The author genuinely took the time to ingratiate himself into the Cooper community, tracking down many of the witnesses/federal officials/sleuths involved in the case. The problem is that every chapter randomly jumps through time until it gets to the point where you can't keep anything straight. In the middle of telling the story of the hijacking you're whisked away to a story about one of the potential suspects growing up, and then suddenly you're reading about the author hunting through case files. By the end I had no clear idea if any of the main theories or suspects could explain the Cooper case, and by that point I really didn't care. This isn't Faulkner's 'The Sound and the Fury' we're talking about, so this type of disjointed storytelling is completely unnecessary. I'm aware that this is the author's first book, but that doesn't excuse this mess.
10 of 13 people found the following review helpful
TABLOID journalism in book form--and that's the BEST I can say about it. Sept. 4 2011
By P. Eisenman - Published on
Format: Hardcover Vine Customer Review of Free Product
My mother always told me, "If you can't say anything nice, then don't say anything at all." Unfortunately, I'm obligated to write a review of SKYJACK: THE HUNT FOR D. B. COOPER.

Let me first say, I don't mind cheesy, tabloid "history". If there was ever a real-life "mystery" that could fill hundreds of books with all kinds of theories, the D. B. Cooper skyjacking case is probably it.

Unfortunately, I really can't say I'd recommend THIS book to anybody. I managed to force myself to read the WHOLE thing, in the vain hope it would somehow get better. But, in the end, it never did. :>(

This is NOT a serious investigation into the case as one might surmise from the blurb. In spite of that, it might have been palatable, even entertaining--IF it didn't read like an old "Dick and Jane" reader and wasn't peppered with gratuitous profanities.

Told in the PRESENT tense (why remains a mystery to me), the disjointed, confusing narrative of three or four (maybe more) wholly unrelated "suspects" told in non-sequential order just made for a completely confusing read. And, worse yet, was the overly simplistic writing. Here's a random sample (taken from uncorrected proof): "The marriage was tense. Money was tight. Richard was in school. He had National guard duty." CHOPPY. Reminds me of, "See Spot. See Jane. See Spot run to Jane. Spot barks...." Hard to maintain ANY train of thought when reading such sloppy, shoddy writing.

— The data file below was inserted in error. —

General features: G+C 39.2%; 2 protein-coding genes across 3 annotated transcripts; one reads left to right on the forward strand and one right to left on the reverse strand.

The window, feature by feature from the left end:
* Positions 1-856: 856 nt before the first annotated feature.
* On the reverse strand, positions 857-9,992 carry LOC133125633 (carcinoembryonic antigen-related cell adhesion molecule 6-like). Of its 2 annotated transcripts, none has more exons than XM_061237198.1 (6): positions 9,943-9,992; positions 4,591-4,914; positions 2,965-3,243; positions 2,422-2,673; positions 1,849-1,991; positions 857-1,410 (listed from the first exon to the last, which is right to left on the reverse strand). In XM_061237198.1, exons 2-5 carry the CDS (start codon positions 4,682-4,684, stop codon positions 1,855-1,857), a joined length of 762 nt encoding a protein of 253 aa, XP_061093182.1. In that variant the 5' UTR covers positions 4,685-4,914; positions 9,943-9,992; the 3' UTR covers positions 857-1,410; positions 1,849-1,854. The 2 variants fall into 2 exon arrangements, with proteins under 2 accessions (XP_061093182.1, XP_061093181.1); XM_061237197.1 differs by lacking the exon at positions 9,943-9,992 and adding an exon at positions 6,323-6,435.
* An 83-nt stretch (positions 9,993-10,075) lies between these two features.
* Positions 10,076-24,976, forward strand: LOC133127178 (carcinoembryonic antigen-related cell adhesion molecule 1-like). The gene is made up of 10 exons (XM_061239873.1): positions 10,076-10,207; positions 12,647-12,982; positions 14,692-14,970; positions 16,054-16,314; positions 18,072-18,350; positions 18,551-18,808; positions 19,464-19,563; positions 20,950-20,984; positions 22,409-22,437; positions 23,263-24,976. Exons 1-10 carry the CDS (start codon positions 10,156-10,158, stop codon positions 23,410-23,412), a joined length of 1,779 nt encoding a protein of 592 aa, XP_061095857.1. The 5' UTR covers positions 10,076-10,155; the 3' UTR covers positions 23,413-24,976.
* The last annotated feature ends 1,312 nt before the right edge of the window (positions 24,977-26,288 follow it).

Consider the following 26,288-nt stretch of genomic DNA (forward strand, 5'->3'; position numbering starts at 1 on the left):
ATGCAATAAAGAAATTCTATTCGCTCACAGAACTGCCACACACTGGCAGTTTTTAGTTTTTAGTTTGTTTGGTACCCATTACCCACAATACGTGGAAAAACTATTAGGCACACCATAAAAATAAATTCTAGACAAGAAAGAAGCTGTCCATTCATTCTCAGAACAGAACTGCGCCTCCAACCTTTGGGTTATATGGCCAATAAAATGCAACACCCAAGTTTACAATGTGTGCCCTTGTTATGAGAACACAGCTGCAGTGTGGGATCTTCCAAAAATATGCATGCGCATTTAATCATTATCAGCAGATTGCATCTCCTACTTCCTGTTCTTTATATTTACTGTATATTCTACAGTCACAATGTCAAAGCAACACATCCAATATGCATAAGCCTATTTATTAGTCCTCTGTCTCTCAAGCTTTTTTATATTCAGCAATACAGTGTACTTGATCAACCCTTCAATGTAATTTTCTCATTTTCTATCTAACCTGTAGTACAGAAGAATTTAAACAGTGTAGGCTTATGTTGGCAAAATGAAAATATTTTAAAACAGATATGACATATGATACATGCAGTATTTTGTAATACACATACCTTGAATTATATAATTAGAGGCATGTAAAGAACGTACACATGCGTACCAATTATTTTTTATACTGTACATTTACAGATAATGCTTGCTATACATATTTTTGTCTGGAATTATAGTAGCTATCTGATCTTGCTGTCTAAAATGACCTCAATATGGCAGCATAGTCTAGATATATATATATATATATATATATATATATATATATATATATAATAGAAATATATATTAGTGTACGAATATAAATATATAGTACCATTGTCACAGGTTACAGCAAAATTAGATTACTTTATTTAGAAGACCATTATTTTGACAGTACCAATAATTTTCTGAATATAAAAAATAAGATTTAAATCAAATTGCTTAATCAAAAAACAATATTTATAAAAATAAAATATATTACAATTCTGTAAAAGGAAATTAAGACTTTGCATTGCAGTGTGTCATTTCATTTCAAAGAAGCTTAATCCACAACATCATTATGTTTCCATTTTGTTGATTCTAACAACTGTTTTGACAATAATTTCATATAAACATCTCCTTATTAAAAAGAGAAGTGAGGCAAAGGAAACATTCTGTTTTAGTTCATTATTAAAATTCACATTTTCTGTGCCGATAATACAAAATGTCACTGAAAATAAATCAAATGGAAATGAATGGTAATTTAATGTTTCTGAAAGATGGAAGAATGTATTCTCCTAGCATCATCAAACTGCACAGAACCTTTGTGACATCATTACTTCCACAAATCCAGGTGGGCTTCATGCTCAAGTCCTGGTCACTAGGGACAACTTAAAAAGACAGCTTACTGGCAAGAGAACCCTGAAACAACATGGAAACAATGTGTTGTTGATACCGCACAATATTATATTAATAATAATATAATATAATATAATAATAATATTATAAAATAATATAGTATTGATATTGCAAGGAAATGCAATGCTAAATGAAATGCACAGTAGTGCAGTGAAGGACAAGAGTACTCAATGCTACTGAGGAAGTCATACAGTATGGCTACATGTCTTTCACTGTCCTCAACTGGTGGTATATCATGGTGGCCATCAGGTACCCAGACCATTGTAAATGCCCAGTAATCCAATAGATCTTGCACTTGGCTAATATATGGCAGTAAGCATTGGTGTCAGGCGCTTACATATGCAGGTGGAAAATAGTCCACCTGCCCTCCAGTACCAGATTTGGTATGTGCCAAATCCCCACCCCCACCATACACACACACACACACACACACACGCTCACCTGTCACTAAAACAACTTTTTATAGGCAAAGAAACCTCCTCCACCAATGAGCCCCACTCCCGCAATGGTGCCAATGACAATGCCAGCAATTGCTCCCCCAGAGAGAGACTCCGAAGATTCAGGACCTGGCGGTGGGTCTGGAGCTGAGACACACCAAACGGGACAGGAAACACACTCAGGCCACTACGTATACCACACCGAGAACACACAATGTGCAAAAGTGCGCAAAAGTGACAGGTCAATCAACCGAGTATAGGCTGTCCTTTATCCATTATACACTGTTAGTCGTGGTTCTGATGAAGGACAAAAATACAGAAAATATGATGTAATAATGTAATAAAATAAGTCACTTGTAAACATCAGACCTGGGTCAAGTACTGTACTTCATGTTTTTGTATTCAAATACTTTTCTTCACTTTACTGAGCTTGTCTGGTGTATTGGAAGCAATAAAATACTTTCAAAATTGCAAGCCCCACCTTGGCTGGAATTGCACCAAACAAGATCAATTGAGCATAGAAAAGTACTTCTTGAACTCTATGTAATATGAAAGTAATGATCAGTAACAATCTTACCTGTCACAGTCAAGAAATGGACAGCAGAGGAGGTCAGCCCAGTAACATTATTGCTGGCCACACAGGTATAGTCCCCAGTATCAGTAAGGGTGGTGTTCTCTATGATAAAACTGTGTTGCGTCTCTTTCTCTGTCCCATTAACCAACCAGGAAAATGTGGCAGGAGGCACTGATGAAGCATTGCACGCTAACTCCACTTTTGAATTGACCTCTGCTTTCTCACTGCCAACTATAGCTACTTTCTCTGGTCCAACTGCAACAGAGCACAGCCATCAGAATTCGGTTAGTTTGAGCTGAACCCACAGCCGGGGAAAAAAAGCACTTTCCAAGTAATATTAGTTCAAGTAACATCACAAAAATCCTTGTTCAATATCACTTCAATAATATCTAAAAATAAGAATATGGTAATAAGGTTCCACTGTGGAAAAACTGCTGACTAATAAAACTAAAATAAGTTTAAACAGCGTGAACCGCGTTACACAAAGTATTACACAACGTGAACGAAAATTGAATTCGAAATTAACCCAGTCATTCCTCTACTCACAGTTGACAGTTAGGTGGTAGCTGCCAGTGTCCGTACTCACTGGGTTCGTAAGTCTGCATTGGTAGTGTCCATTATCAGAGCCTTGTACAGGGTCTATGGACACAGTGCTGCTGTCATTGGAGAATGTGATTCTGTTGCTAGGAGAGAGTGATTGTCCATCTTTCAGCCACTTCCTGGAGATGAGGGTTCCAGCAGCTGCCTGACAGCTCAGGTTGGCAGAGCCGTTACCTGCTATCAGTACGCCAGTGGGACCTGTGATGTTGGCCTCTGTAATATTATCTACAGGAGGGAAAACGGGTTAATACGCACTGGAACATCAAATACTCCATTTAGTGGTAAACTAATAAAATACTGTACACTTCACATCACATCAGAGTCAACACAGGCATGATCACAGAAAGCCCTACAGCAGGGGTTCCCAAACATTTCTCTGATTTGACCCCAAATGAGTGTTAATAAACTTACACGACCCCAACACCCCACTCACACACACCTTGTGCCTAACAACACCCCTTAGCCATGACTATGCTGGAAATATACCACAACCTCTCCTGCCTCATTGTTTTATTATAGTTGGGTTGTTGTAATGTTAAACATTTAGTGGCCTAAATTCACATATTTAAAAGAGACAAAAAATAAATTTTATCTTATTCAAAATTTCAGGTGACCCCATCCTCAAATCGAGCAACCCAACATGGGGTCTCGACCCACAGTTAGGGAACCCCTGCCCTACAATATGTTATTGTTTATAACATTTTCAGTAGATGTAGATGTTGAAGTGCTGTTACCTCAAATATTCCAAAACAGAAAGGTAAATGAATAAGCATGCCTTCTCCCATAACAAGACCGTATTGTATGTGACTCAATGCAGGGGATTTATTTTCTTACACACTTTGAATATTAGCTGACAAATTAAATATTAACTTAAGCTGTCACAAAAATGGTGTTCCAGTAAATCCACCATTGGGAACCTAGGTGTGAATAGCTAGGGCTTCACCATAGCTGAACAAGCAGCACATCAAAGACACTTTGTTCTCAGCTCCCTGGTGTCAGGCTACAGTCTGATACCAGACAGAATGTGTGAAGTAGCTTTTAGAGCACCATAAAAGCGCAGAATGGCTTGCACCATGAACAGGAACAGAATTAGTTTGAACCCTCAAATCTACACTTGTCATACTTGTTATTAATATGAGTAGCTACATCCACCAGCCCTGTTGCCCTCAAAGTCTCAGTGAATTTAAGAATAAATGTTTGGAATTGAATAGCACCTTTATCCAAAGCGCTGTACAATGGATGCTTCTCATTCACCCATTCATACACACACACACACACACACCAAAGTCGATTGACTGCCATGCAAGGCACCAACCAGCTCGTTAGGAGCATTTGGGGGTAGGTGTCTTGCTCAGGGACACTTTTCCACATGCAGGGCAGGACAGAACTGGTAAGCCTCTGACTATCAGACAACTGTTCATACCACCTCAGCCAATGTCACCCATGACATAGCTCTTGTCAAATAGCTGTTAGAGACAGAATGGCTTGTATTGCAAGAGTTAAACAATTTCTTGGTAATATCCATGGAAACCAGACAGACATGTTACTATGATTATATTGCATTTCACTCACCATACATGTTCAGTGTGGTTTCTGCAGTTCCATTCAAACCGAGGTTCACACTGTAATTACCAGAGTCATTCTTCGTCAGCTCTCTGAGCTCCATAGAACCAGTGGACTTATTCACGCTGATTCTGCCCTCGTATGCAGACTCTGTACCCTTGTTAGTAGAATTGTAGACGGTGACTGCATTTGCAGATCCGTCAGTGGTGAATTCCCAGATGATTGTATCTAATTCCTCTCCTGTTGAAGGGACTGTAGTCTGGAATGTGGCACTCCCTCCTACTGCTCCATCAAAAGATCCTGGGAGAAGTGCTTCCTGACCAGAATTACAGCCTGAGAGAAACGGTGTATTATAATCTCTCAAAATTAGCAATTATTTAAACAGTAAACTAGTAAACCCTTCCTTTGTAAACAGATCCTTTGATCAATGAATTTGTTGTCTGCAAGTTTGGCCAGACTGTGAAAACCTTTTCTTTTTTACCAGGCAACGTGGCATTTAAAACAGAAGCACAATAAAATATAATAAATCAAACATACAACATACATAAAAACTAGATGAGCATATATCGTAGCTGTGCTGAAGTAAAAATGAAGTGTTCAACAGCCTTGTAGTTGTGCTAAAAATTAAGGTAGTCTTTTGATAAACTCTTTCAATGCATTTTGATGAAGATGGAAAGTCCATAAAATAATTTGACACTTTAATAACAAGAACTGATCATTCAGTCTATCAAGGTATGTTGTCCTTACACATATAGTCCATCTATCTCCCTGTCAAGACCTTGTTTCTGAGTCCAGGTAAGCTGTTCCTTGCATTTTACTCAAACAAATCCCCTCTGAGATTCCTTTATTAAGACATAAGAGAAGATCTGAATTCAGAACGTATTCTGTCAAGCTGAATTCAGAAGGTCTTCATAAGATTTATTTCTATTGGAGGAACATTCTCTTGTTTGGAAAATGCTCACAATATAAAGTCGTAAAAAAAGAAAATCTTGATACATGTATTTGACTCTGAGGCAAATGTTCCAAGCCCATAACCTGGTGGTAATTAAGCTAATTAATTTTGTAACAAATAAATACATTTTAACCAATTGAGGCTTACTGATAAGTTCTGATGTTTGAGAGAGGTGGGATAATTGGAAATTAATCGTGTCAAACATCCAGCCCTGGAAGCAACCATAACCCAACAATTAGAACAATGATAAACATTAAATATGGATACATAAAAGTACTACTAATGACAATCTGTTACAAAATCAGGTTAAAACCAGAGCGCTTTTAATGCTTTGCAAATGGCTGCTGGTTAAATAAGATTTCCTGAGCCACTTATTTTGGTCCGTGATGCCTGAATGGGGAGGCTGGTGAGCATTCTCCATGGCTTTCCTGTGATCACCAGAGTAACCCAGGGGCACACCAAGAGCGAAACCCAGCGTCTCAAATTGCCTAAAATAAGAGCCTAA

Having actually read the author Goeffrey Gray's notes and acknowledgements, which are written in a coherant and well-developed manner, I'm thinking that instead of thanking his editor "...who has an extraordinary sensibility on how to make a book work...", he SHOULD have asked the publisher to give him another! UGH.

LOTS and LOTS of totally off topic information about people's lives which has NOTHING to do with D.B. Cooper or anything else related to the case. LOTS of salacious material about the suspects and all the sordid details of their lives. Boatloads of pop psychology regarding their possible motivations. Lots of things I'd rather NOT know and which have ZERO to do with the subject. Sorry, but I haven't the slightest interest in the dysfunctional family relationships of somebody who just happens to have hiked around in the woods for the last 20 years looking for the money.

Last, but not least, for some reason author Gray likes to pop in an occasional "F-bomb" into the narrative. WHY? I have NO idea! Takes whatever credibility the book might have had and drops it right into the gutter.

I really don't like being so negative about somebody's work and I'm sure Mr. Gray devoted much effort to his task, but, in all honesty, I've can't say I've read anything as poorly written (or edited?) as SKYJACK. I said it before and I'll say it again, I couldn't recommend this book to ANYBODY and my copy is going straight into the vertical file. JUST AWFUL. ONE STAR, only because I can't give it ZERO.
10 of 13 people found the following review helpful
Not what you might expect. More Gray than D.B. Cooper Aug. 19 2011
By Mick Yerman - Published on
Format: Hardcover
by Geoffrey Gray

"I am on a plane and I am thinking of the Pulitzer prize. What is the prize? Is there a trophy? A plaque? Anything I'll be able to keep? A check to cash? And how will I apply? Or will they just know about my exposé unmasking the real D.B. Cooper as bashful Northwest purser Ken Christiansen? And how should the story start? (p. 87)